Acute and subacute toxicity studies revealed a very low toxicity of Stevia and stevioside

Fertility and teratogenicity studies are discussed as well as the effects on the bio-availability of other nutrients in the diet. The conclusion is that Stevia and stevioside are safe when used as a sweetener. It is suited for both diabetics, and PKU patients, as well as for obese persons intending to lose weight by avoiding sugar supplements in the diet. No allergic reactions to it seem to exist [1].

Four steviol (ent-kaurene-type diterpenoid) glycosides, stevioside, rebaudiosides A and C, and dulcoside A, have been isolated from Stevia rebaudiana BERTONI. These compounds showed strong inhibitory activity against 12-O-tetradecanoylphorbol-13-acetate (TPA)-induced inflammation in mice. The 50% inhibitory dose of these compounds for TPA-induced inflammation was 54.1-291.6 micro g/ear. Furthermore, at 1.0 and 0.1 mg/mouse of stevioside mixture, the mixture of these compounds markedly inhibited the promoting effect of TPA (1 micro g/mouse) on skin tumor formation initiated with 7,12-dimethylbenz[a]anthracene (50 micro g/mouse) [2] .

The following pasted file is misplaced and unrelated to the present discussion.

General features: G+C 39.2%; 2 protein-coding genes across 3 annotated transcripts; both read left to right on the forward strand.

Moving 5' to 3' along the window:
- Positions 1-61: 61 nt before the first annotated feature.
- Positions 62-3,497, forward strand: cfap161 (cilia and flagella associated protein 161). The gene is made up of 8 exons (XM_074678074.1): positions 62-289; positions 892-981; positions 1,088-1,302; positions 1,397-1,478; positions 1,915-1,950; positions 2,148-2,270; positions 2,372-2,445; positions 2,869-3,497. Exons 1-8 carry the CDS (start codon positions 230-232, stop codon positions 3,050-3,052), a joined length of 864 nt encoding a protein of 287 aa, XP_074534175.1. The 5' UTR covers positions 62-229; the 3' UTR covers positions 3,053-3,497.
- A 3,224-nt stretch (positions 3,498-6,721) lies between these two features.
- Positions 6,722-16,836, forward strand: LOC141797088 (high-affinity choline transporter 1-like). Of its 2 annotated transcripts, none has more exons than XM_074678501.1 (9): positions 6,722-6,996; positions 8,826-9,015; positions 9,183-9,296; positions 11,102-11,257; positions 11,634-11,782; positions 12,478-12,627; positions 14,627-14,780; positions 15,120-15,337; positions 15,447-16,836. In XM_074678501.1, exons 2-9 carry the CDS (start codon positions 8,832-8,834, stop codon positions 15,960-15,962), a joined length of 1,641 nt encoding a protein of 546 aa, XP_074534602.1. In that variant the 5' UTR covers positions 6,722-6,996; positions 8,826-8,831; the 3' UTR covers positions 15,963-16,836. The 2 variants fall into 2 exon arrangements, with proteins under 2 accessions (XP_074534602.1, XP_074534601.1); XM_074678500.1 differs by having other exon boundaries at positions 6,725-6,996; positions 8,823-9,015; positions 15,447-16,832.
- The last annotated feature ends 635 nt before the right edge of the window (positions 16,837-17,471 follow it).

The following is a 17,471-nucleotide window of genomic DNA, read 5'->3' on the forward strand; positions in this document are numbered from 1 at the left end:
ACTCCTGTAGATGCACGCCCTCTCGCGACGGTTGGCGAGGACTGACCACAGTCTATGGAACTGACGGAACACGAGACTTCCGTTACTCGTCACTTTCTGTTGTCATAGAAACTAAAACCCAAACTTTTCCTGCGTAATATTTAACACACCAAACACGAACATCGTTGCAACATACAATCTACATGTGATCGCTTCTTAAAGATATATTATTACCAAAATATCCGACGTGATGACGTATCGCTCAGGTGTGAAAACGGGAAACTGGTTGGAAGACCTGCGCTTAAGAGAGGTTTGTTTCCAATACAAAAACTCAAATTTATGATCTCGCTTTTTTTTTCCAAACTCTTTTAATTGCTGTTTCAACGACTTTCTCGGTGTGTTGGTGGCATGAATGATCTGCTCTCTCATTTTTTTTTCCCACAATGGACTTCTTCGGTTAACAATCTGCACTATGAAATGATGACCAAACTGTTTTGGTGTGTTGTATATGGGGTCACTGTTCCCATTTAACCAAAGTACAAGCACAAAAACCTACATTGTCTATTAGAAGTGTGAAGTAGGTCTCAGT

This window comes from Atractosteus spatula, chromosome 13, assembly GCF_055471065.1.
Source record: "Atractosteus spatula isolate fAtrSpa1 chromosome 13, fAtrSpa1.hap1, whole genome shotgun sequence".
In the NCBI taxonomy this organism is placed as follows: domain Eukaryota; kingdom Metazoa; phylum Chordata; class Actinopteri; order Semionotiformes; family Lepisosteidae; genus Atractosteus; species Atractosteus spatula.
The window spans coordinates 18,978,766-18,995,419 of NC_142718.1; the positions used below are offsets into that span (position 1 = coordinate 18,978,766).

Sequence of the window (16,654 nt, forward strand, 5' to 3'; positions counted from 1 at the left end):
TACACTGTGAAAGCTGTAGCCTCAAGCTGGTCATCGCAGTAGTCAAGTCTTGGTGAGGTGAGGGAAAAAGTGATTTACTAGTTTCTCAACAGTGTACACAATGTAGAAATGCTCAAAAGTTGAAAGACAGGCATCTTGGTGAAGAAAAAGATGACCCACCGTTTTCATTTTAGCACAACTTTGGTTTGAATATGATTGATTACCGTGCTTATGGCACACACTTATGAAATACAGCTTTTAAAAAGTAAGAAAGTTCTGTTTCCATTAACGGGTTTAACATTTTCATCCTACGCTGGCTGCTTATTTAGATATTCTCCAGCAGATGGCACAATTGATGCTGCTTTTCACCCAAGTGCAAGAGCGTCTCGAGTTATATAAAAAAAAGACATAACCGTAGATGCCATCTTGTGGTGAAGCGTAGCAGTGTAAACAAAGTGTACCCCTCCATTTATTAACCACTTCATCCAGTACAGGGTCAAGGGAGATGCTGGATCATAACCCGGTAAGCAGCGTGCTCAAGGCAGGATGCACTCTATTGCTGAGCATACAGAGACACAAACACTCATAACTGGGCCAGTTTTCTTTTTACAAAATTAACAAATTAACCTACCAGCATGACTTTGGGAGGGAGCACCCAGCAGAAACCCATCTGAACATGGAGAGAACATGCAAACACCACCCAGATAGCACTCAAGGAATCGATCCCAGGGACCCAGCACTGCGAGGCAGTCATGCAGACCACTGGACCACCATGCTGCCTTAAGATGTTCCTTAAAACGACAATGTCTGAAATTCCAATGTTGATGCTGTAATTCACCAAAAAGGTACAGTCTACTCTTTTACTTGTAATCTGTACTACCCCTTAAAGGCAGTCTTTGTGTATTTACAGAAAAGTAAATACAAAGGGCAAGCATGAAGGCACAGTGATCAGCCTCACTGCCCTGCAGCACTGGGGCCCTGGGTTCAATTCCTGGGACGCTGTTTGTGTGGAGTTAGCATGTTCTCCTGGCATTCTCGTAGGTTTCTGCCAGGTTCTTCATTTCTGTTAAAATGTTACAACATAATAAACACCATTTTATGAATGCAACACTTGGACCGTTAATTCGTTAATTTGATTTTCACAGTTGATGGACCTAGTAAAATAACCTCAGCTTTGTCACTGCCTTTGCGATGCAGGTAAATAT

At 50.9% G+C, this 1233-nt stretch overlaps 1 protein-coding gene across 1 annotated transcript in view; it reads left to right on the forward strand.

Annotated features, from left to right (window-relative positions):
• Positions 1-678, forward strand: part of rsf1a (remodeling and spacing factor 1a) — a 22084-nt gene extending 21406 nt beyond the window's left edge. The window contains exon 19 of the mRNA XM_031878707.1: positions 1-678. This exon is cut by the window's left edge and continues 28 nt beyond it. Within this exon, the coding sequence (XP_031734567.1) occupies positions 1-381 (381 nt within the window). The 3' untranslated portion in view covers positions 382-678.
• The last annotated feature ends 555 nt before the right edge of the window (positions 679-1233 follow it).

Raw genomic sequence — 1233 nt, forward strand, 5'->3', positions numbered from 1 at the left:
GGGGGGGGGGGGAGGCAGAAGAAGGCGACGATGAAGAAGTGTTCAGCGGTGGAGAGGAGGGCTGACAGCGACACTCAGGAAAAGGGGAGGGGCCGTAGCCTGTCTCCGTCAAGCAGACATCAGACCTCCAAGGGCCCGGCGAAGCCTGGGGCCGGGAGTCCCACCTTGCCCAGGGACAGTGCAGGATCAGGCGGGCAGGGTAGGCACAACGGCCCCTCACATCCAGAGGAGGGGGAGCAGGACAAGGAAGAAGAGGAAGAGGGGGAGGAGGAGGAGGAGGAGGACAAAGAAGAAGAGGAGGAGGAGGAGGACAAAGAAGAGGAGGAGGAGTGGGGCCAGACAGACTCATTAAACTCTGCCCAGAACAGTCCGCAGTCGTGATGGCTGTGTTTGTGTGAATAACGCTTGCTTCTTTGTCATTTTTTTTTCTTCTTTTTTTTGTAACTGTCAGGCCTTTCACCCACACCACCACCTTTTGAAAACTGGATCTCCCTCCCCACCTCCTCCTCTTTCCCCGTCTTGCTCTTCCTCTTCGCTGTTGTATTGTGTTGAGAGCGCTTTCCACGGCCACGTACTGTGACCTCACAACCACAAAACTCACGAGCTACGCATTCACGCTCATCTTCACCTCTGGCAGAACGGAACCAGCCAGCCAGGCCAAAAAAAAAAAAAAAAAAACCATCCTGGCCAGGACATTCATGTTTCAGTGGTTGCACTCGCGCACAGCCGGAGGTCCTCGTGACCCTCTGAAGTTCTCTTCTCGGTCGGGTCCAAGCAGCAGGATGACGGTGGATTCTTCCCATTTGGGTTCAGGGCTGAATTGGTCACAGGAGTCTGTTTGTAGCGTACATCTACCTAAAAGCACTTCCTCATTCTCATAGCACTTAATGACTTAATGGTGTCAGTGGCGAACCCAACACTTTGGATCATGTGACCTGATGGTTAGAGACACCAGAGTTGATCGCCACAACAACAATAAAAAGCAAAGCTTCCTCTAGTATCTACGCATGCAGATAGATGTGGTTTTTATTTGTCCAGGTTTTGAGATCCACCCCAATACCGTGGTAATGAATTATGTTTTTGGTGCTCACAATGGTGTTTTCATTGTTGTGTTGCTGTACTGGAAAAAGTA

Stevioside, a constituent of Stevia rebaudiana, is commonly used as a non-caloric sugar substitute in Japan. Consistent with reports in the literature, we have found that stevioside is not mutagenic as judged by utilization of Salmonella typhimurium strain TM677, either in the presence or in the absence of a metabolic activating system. Similar negative results were obtained with several structurally related sweet-tasting glycosides.

However, steviol, the aglycone of stevioside, was found to be highly mutagenic when evaluated in the presence of a 9000 X g supernatant fraction derived from the livers of Aroclor 1254-pretreated rats.